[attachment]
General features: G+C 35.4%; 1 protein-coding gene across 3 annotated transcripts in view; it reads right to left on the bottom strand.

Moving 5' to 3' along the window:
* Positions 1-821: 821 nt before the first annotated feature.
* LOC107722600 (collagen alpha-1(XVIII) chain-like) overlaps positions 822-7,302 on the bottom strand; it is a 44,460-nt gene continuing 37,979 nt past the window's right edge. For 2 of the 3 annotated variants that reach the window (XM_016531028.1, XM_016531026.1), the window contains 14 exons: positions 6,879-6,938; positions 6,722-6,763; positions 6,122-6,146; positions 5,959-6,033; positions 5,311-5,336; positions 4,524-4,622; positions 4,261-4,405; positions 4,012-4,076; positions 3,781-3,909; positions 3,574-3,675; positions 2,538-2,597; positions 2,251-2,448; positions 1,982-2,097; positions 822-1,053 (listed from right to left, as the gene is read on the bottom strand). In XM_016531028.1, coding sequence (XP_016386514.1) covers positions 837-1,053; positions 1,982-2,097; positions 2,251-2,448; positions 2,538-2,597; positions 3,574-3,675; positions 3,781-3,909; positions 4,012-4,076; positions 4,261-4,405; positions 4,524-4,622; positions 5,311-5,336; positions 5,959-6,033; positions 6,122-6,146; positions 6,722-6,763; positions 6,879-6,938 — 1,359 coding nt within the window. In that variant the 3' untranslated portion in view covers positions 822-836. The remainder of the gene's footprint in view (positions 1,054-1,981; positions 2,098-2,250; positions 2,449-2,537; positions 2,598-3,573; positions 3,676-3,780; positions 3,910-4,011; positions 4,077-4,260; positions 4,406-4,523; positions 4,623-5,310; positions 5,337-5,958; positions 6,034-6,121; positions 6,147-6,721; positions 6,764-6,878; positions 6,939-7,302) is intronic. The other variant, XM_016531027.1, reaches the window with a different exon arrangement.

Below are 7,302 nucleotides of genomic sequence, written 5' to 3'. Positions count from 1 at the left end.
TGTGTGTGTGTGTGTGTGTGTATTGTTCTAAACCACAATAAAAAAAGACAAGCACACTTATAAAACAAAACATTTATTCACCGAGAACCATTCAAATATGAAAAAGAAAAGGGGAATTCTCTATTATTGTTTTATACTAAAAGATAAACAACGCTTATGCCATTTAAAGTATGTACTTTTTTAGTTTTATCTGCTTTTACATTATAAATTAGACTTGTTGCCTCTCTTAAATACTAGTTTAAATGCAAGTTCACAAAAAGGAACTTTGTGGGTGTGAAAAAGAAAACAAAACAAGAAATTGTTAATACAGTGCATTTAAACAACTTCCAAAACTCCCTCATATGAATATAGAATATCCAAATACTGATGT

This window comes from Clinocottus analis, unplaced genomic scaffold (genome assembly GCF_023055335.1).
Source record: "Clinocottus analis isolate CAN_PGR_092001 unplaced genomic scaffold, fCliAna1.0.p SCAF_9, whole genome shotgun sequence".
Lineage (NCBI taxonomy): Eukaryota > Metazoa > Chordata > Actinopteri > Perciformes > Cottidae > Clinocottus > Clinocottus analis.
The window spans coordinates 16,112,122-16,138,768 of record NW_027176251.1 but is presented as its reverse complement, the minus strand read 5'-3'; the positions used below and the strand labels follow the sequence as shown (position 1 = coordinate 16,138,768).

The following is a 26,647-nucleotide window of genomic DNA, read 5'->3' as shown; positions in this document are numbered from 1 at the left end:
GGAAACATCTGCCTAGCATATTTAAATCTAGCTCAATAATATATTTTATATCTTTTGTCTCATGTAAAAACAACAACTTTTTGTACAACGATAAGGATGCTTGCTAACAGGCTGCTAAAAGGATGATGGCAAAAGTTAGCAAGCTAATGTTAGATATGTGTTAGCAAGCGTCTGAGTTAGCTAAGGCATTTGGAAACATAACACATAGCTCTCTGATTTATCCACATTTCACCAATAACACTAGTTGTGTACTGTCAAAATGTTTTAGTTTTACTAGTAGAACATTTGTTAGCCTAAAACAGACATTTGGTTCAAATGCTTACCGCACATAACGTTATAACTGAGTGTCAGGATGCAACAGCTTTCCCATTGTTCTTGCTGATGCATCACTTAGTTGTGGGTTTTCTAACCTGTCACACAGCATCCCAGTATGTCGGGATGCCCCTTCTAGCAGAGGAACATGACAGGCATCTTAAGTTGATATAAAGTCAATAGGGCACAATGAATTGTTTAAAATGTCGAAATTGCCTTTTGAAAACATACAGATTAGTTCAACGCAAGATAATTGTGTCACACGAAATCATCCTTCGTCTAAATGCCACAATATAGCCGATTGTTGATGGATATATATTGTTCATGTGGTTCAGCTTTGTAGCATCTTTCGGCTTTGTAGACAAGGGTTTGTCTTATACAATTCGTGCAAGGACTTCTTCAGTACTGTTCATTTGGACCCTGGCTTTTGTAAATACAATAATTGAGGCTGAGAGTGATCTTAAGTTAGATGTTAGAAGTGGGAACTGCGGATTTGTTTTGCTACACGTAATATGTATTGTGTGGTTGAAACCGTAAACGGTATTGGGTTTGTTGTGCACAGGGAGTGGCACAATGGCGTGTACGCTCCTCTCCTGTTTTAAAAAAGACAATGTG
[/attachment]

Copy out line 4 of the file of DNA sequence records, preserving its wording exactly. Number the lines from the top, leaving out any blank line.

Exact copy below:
* LOC107722600 (collagen alpha-1(XVIII) chain-like) overlaps positions 822-7,302 on the bottom strand; it is a 44,460-nt gene continuing 37,979 nt past the window's right edge. For 2 of the 3 annotated variants that reach the window (XM_016531028.1, XM_016531026.1), the window contains 14 exons: positions 6,879-6,938; positions 6,722-6,763; positions 6,122-6,146; positions 5,959-6,033; positions 5,311-5,336; positions 4,524-4,622; positions 4,261-4,405; positions 4,012-4,076; positions 3,781-3,909; positions 3,574-3,675; positions 2,538-2,597; positions 2,251-2,448; positions 1,982-2,097; positions 822-1,053 (listed from right to left, as the gene is read on the bottom strand). In XM_016531028.1, coding sequence (XP_016386514.1) covers positions 837-1,053; positions 1,982-2,097; positions 2,251-2,448; positions 2,538-2,597; positions 3,574-3,675; positions 3,781-3,909; positions 4,012-4,076; positions 4,261-4,405; positions 4,524-4,622; positions 5,311-5,336; positions 5,959-6,033; positions 6,122-6,146; positions 6,722-6,763; positions 6,879-6,938 — 1,359 coding nt within the window. In that variant the 3' untranslated portion in view covers positions 822-836. The remainder of the gene's footprint in view (positions 1,054-1,981; positions 2,098-2,250; positions 2,449-2,537; positions 2,598-3,573; positions 3,676-3,780; positions 3,910-4,011; positions 4,077-4,260; positions 4,406-4,523; positions 4,623-5,310; positions 5,337-5,958; positions 6,034-6,121; positions 6,147-6,721; positions 6,764-6,878; positions 6,939-7,302) is intronic. The other variant, XM_016531027.1, reaches the window with a different exon arrangement.